July 03, 2018
Most Philadelphia Eagles fans were probably never going to cough up $11,127 for a limited edition Super Bowl ring — even though, credit to the diehards, they're sold out.
Seriously, why not just wait for the knock-offs to arrive from Hong Kong?
Philadelphia Customs & Border Protection agents were waiting, too, and announced Tuesday that a large shipment of fake Super Bowl rings had been intercepted last Friday after arriving from Hong Kong earlier in the month.
The shipment contained a total of 108 rings representing Super Bowl winners throughout the history of the NFL. If they had been authentic, they would have had a combined MSRP of $1.08 million.
CBP officers "noted the poor craftsmanship" of the rings and contacted the NFL to verify their authenticity, since the league holds the trademark to the rings.
Officials said it's likely the rings would have ended up on internet shops at cheap prices.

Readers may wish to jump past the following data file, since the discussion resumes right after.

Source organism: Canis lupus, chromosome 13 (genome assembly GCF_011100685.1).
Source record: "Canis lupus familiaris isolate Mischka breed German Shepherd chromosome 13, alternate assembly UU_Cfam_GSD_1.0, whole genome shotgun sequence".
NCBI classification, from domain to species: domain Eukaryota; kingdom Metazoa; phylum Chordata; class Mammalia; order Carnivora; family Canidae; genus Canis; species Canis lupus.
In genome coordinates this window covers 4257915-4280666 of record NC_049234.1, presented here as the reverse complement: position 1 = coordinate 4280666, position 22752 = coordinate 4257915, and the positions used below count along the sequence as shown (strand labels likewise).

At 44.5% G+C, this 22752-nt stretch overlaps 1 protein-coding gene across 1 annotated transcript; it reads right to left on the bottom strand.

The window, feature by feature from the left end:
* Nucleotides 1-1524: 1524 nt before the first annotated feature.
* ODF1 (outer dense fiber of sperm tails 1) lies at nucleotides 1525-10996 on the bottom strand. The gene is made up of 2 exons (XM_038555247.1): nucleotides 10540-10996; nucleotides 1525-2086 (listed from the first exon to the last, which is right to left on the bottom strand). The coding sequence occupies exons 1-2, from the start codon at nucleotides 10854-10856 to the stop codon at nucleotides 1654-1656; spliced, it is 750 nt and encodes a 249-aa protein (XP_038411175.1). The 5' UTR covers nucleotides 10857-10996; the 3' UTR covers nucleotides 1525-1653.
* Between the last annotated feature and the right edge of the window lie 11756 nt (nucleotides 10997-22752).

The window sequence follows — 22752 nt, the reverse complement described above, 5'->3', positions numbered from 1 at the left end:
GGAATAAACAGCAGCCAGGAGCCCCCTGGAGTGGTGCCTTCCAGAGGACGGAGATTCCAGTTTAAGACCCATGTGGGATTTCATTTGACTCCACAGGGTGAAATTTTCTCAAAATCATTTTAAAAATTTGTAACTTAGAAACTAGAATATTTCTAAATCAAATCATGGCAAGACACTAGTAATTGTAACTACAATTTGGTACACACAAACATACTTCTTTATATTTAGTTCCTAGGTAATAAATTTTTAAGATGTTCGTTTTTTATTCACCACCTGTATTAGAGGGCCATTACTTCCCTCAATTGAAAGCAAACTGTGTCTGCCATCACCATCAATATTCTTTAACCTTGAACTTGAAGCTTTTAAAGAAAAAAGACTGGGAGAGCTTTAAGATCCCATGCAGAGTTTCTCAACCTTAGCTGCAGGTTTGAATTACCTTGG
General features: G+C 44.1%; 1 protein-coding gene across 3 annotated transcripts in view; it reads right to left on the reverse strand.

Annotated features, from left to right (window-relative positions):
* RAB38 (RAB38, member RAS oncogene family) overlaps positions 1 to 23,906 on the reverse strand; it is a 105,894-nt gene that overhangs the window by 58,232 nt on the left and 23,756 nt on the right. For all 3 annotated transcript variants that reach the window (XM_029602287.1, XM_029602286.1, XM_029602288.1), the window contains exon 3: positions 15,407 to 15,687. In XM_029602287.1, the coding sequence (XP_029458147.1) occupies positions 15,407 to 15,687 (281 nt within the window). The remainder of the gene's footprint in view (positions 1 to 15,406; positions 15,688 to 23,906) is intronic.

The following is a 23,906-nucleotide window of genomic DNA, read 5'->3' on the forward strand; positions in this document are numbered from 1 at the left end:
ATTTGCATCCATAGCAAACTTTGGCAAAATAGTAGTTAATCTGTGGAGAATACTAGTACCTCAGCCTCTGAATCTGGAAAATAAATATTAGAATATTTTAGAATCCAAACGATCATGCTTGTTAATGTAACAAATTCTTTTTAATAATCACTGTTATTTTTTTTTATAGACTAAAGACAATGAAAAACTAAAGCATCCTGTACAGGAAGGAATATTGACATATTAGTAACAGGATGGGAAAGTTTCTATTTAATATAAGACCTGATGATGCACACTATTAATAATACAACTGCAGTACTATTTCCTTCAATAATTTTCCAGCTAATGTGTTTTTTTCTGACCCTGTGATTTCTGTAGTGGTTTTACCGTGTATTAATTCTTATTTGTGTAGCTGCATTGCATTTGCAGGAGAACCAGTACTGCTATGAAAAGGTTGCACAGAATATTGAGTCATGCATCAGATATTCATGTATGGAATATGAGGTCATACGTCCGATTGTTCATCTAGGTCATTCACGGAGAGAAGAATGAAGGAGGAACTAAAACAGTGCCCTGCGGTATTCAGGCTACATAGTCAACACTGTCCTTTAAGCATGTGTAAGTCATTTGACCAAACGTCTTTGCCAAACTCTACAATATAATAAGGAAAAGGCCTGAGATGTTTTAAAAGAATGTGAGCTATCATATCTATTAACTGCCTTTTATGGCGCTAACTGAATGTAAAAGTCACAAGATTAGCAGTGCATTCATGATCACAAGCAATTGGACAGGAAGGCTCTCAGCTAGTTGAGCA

"Customs and Border Protection officers are like offensive linemen in that both are on the frontline and work hard to protect something important," said Casey Durst, CBP Director of Field Operations in Baltimore. "CBP officers intercept counterfeit products at our nation’s Ports of Entry before they could harm U.S. consumers or businesses. We will remain vigilant and we will continue to advance our detection capabilities in order to secure our homeland and keep our communities safe and our economy prosperous."
The making of the actual Eagles Super Bowl rings was documented for posterity in a video filmed at the facilities of memorabilia manufacturer Jostens.